Most creators of disaster movies make some effort to ensure you hope for the survival of their characters.
No, wait, let’s be more specific. I’ll start again. Most filmmakers making movies about the apocalypse show at least a small degree of concern for the fate of humankind. The directors and screenwriters churning out these end-of-the-world disasters may loathe themselves, their partners, their kids and every second car that blocks their path on Sunset, but they can at least dredge up a tiny amount of love for their fellow homo sapiens when producing their own particular takes on Earth’s impending final curtain.
It’s no coincidence, of course, that the Roland Emmerich films 2012, The Day After Tomorrow and Independence Day have figures as well-tested for likeability as Will Smith, Jake Gyllenhaal, John Cusack and Jeff Goldblum onscreen outwitting rising tides and waves of aliens. John’s got those doe eyes, after all. Will makes wisecracks. Jake’s got that man-child vulnerability thing going on. Jeff’s quirky science nerds were so popular they became blockbuster requisites. Sadly Hollywood assumes that its audiences are so stupid that we need to like these central characters in order to be reminded that – YES! – we actually like our fellow humans just about enough to disapprove of the entire race being wiped out. We don’t want this little Earth party to end! We need John to save his family to give us hope! We need Morgan Freeman’s silken-voiced President Beck to tell us it’ll all be OK! Hell, we need Bruce Willis, Ben Affleck and Billy Bob Thornton to get on top of that there incoming asteroid and kick its ass all the way back to where it done came from. (The vacuum at the very core of Michael Bay, perhaps? I’ve often wondered whether those responsible for casting Armageddon just went through a list of actors whose names begin with the letter ‘B’ and made some random ticks here and there. Steve Buscemi must have been listed as ‘Buscemi, Steve’.)
Well, if anyone’s going to buck this trend it’s Lars von Trier. Melancholia is his take on Earth getting smashed to smithereens by a passing planet (the giant Melancholia of the title) and it certainly doesn’t play by the usual rules. (Lest we forget, von Trier makes and imposes them rather than follows them.)
His Melancholia is every bit as unusual, as beautiful and as poetic as I hoped it would be. It begins with a ten-minute prelude which introduces the main characters in a strange slow-motion montage. Though its cryptic references to art are pretentious and the crashing classical soundtrack somewhat overblown, the opening is perhaps von Trier’s biggest concession to the grand nature of what is at stake ahead. I was hooked, even if I was wondering what the hell I was going to be watching for the next two hours. The opening feels like a paean to the skies, all brightly-moonlit scenes interspersed with the looming, threatening presence of Melancholia itself, which we eventually see hitting us square on the jaw; it all looks fantastic, and much credit must go to von Trier’s cinematographer Manuel Alberto Claro.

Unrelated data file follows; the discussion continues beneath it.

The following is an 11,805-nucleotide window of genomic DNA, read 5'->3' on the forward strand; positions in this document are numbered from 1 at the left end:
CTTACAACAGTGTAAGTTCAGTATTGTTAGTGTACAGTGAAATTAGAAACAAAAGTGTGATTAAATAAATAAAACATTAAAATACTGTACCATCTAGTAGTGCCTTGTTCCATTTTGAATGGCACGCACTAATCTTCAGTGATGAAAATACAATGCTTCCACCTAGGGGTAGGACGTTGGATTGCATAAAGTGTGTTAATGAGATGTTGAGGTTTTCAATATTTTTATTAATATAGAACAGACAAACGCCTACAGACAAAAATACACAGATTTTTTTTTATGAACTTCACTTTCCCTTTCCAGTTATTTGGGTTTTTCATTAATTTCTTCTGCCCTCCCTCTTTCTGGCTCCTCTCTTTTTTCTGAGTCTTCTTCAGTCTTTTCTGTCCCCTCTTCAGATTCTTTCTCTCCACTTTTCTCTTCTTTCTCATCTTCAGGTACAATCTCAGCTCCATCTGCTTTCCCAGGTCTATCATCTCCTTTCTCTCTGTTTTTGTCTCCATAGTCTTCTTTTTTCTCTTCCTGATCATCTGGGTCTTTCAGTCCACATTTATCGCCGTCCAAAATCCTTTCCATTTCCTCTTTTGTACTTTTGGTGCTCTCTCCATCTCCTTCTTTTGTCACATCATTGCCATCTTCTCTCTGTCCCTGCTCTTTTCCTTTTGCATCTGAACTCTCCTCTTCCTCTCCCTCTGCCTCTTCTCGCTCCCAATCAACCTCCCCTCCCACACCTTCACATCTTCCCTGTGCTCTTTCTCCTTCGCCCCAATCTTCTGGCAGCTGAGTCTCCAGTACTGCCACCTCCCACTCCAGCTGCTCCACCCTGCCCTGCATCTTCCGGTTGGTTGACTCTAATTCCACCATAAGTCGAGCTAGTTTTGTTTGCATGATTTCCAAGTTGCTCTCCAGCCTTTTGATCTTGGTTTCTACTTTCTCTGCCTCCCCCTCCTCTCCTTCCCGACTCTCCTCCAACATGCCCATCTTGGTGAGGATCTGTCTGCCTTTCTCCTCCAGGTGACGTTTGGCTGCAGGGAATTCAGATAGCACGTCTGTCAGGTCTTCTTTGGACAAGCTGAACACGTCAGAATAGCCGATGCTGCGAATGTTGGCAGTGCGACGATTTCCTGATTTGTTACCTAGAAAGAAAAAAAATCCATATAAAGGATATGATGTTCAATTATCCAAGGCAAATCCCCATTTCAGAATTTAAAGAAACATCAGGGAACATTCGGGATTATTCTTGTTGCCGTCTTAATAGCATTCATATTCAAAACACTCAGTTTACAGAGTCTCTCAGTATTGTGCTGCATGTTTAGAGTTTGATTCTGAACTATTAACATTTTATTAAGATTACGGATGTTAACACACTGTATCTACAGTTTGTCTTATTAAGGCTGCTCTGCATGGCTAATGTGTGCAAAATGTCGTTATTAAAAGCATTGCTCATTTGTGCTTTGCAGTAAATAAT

After the opening sequence the film settles down somewhat, and is split into two parts. These halves depict the relationship between two sisters, Justine (Kirsten Dunst) and Claire (Charlotte Gainsbourg); the first incorporates Justine’s wedding and the second deals with her subsequent depression and recovery, aided by Claire. Throughout the first half a bright red star named Antares looms in the sky, which is eventually eclipsed in the second part by the much larger Melancholia. For most of the first half of the film Antares is ignored or barely acknowledged by the supporting cast, creating a very odd sensation, as though the only way people are able to deal with this odd occurrence is to ignore it. In the second half the appearance of Melancholia poses a much greater threat, though we learn at one point that astronomers, by and large, are ambivalent at best to the idea of a collision with the Earth.
Justine’s wedding to the uncomplicated Michael (Alexander Skarsgaard) is a haughty, frosty affair. John Hurt and Charlotte Rampling briefly cameo as the sisters’ divorced parents Dexter and Gaby, and in a superbly tense scene both give wedding speeches that are excruciatingly bitter towards and laced with disdain for the gathered family members. Sadly this is Hurt and Rampling’s only scene together in the film, and it is an absurdly tense one, given the celebratory nature we expect to see at a wedding. In hindsight it seems to me like a smart move by von Trier to actually keep them apart afterwards, increasing that scene’s importance in setting an uneasy, uncomfortable tone.